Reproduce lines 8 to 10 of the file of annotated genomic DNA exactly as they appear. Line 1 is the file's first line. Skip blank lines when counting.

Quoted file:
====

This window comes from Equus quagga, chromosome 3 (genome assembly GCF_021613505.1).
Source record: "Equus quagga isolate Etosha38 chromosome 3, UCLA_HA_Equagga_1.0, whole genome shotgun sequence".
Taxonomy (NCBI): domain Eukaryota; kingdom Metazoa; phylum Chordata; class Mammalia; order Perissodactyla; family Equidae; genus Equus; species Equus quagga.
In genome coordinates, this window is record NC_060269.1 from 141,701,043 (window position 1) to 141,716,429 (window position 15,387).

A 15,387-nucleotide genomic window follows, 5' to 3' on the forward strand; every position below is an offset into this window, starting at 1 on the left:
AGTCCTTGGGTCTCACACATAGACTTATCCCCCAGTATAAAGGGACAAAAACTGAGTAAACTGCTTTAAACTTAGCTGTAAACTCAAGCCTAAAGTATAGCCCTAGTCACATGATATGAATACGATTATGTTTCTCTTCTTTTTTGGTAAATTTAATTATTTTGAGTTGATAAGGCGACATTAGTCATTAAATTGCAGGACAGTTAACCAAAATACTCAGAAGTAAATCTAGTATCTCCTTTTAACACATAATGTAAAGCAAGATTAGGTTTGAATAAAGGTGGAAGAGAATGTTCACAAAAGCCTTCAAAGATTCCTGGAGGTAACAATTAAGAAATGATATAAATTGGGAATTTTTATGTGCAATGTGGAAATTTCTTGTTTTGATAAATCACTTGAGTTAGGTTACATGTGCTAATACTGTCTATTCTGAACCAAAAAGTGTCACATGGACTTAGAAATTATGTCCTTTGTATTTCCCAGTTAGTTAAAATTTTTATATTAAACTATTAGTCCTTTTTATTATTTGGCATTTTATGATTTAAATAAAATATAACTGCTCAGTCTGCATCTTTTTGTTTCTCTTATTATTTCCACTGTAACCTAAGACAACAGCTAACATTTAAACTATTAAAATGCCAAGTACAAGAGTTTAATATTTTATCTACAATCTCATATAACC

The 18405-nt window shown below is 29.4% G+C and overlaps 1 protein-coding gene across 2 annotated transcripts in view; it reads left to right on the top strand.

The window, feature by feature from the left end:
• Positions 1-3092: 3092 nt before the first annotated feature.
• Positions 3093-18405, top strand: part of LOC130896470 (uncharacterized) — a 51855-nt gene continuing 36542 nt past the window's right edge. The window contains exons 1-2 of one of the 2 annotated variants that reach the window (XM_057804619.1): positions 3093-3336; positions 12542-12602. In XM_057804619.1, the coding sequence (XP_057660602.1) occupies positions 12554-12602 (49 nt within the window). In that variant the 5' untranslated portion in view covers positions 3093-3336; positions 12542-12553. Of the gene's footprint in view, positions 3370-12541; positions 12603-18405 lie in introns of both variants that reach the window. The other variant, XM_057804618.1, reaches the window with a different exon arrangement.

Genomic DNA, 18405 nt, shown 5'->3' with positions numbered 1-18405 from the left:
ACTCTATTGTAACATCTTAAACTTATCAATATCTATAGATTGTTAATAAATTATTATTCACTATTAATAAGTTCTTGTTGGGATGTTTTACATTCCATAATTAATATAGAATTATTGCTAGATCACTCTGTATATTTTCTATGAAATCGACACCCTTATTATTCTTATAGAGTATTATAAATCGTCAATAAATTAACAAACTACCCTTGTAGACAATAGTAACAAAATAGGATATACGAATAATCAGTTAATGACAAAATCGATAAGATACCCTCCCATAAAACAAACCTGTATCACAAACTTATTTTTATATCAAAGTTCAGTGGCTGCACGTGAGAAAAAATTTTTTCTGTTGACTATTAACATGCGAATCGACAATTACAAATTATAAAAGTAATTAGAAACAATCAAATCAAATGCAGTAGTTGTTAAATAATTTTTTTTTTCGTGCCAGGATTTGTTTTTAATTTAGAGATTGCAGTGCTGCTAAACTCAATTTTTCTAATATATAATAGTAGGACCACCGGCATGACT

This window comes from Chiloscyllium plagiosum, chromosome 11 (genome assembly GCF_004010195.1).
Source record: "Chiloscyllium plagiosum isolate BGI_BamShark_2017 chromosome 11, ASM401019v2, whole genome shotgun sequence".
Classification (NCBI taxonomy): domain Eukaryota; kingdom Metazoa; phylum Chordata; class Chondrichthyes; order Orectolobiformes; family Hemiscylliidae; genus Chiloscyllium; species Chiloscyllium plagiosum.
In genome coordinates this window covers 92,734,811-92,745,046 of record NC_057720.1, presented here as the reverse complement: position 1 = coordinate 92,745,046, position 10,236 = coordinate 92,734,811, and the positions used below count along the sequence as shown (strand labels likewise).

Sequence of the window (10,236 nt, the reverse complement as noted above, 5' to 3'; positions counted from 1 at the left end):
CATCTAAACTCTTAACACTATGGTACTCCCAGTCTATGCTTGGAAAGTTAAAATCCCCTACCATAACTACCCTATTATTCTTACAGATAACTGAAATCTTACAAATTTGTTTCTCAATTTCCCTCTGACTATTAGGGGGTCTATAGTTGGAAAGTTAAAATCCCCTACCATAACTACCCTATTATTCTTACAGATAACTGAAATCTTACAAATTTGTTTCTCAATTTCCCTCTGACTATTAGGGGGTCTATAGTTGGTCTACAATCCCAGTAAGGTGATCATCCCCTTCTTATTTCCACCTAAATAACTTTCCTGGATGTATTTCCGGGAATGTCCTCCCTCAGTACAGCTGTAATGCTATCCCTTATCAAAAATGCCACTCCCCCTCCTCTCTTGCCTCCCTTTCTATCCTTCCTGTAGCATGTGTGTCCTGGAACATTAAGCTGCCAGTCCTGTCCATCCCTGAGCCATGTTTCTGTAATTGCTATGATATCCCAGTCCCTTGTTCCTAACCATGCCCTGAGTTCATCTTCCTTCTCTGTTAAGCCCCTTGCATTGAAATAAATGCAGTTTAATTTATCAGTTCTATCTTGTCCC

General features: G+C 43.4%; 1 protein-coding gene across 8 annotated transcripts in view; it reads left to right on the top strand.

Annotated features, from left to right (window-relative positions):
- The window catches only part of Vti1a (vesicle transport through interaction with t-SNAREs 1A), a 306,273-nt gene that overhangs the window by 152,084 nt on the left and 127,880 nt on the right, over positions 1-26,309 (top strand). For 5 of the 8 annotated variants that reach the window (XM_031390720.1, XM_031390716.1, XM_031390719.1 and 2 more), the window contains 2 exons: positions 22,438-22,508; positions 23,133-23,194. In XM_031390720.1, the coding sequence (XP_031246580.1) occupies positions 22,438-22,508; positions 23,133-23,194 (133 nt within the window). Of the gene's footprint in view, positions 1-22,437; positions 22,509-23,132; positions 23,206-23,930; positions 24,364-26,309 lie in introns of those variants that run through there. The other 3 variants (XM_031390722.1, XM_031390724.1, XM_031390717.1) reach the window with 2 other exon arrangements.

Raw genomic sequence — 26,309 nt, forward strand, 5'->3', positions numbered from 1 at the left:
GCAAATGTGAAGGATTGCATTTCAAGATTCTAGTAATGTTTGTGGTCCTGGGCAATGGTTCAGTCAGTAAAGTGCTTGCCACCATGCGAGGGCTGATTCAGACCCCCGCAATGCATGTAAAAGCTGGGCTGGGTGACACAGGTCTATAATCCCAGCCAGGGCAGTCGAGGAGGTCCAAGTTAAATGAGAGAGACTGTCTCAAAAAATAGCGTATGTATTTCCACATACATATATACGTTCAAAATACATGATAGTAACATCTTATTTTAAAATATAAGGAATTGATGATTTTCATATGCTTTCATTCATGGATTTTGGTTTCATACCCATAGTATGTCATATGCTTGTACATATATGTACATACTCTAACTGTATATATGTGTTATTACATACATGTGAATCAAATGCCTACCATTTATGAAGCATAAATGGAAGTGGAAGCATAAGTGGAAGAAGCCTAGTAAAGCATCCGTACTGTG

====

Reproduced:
The window, feature by feature from the left end:
• Positions 1-3092: 3092 nt before the first annotated feature.
• Positions 3093-18405, top strand: part of LOC130896470 (uncharacterized) — a 51855-nt gene continuing 36542 nt past the window's right edge. The window contains exons 1-2 of one of the 2 annotated variants that reach the window (XM_057804619.1): positions 3093-3336; positions 12542-12602. In XM_057804619.1, the coding sequence (XP_057660602.1) occupies positions 12554-12602 (49 nt within the window). In that variant the 5' untranslated portion in view covers positions 3093-3336; positions 12542-12553. Of the gene's footprint in view, positions 3370-12541; positions 12603-18405 lie in introns of both variants that reach the window. The other variant, XM_057804618.1, reaches the window with a different exon arrangement.